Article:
bent over this grotesque frieze for some minutes, and then suddenly sprang to his feet
with an exclamation of surprise and dismay. His face was haggard with anxiety.
We have let this affair go far enough, said he.
Is there a train to North Walsham to-night?
I turned up the time-table. The last had just gone.
Then we shall breakfast early and take the very first in
the morning, said Holmes. Our presence is most urgently needed. Ah! here is
our expected cablegram. One moment, Mrs. Hudson, there may be an answer. No, that is quite
as I expected. This message makes it even more essential that we should not lose an hour
in letting Hilton Cubitt know how matters stand, for it is a singular and a dangerous web
in which our simple Norfolk squire is entangled.
So, indeed, it proved, and as I come to the dark conclusion of
a story which had seemed to me to be only childish and bizarre, I experience once again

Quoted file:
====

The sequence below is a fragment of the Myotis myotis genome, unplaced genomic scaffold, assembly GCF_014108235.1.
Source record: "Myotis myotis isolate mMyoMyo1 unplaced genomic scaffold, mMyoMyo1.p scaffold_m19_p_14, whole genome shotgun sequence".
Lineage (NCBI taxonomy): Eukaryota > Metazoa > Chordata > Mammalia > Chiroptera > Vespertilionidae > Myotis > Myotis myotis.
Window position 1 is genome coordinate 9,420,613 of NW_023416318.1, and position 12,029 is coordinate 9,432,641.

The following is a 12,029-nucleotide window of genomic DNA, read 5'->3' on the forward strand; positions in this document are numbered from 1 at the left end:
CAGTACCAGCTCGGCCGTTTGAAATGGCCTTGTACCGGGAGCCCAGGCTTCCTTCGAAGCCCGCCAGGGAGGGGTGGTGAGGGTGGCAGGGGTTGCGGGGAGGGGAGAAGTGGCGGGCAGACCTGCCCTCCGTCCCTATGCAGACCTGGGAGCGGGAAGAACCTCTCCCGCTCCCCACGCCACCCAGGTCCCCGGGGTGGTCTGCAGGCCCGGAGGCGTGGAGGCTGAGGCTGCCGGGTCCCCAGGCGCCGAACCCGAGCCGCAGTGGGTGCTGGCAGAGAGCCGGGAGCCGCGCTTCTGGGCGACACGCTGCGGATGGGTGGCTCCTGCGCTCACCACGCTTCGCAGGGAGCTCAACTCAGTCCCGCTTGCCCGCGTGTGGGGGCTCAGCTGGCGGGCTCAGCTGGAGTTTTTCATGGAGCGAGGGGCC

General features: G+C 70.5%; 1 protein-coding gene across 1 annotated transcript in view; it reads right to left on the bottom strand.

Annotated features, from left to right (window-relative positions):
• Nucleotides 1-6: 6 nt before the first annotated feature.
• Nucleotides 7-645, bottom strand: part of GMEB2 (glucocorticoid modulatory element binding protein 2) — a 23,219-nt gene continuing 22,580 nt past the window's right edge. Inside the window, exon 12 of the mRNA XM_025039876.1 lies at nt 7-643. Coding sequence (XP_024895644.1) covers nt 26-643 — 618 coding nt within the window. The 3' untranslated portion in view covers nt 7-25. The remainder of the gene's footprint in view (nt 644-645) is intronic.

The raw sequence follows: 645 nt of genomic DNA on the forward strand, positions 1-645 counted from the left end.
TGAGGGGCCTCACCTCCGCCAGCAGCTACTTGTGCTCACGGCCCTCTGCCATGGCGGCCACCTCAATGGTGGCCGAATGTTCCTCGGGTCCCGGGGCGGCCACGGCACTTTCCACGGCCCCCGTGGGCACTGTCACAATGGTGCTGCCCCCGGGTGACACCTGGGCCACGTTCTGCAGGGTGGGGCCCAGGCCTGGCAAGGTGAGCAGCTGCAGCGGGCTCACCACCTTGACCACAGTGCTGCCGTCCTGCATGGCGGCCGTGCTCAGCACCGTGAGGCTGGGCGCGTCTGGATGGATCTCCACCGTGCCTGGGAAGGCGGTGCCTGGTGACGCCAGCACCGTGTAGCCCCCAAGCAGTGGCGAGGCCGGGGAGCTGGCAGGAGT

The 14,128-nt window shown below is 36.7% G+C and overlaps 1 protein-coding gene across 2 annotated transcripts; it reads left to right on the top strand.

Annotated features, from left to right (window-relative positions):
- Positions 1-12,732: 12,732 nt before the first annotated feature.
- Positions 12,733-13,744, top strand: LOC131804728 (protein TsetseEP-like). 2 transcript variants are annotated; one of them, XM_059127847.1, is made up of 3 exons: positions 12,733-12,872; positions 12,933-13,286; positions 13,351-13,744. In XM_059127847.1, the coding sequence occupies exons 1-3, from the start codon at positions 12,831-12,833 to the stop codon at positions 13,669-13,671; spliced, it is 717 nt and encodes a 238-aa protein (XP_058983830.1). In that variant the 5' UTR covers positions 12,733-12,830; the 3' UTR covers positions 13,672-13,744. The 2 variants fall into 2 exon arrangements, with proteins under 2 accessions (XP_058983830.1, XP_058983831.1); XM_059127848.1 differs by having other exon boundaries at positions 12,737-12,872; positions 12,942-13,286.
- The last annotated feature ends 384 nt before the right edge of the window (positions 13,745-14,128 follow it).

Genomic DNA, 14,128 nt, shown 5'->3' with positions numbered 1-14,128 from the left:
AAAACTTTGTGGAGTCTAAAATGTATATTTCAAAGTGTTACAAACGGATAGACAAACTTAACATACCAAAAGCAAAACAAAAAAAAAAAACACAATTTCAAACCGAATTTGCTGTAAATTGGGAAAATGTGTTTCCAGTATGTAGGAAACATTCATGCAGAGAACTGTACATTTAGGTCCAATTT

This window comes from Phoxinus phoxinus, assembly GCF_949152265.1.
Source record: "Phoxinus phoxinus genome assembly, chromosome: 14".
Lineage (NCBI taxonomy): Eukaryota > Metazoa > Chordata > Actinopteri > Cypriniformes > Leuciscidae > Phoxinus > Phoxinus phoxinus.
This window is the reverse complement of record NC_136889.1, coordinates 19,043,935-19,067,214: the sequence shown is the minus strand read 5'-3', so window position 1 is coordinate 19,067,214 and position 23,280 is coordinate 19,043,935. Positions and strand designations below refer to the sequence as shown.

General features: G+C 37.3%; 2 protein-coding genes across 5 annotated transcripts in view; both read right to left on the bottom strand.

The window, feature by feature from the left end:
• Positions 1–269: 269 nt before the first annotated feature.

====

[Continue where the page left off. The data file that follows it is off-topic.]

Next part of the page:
the dismay and horror with which I was filled. Would that I had some brighter ending to
communicate to my readers, but these are the chronicles of fact, and I must follow to
their dark crisis the strange chain of events which for some days made Riding Thorpe Manor
a household word through the length and breadth of England.
We had hardly alighted at North Walsham, and mentioned the
name of our destination, when the stationmaster hurried towards us. I suppose that
you are the detectives from London? said he.
A look of annoyance passed over Holmess face.
What makes you think such a thing?
Because Inspector Martin from Norwich has just passed
through. But maybe you are the surgeons. Shes not deador wasnt by last
accounts. You may be in time to save her yetthough it be for the gallows.
Holmess brow was dark with anxiety.
We are going to Riding Thorpe Manor, said he,
but we have heard nothing of what has passed there.
Its a terrible business, said the
stationmaster. They are shot, both Mr. Hilton Cubitt and his wife. She shot him and
then herselfso the servants say. Hes dead and her life is despaired of. Dear,
dear, one of the oldest families in the county of Norfolk, and one of the most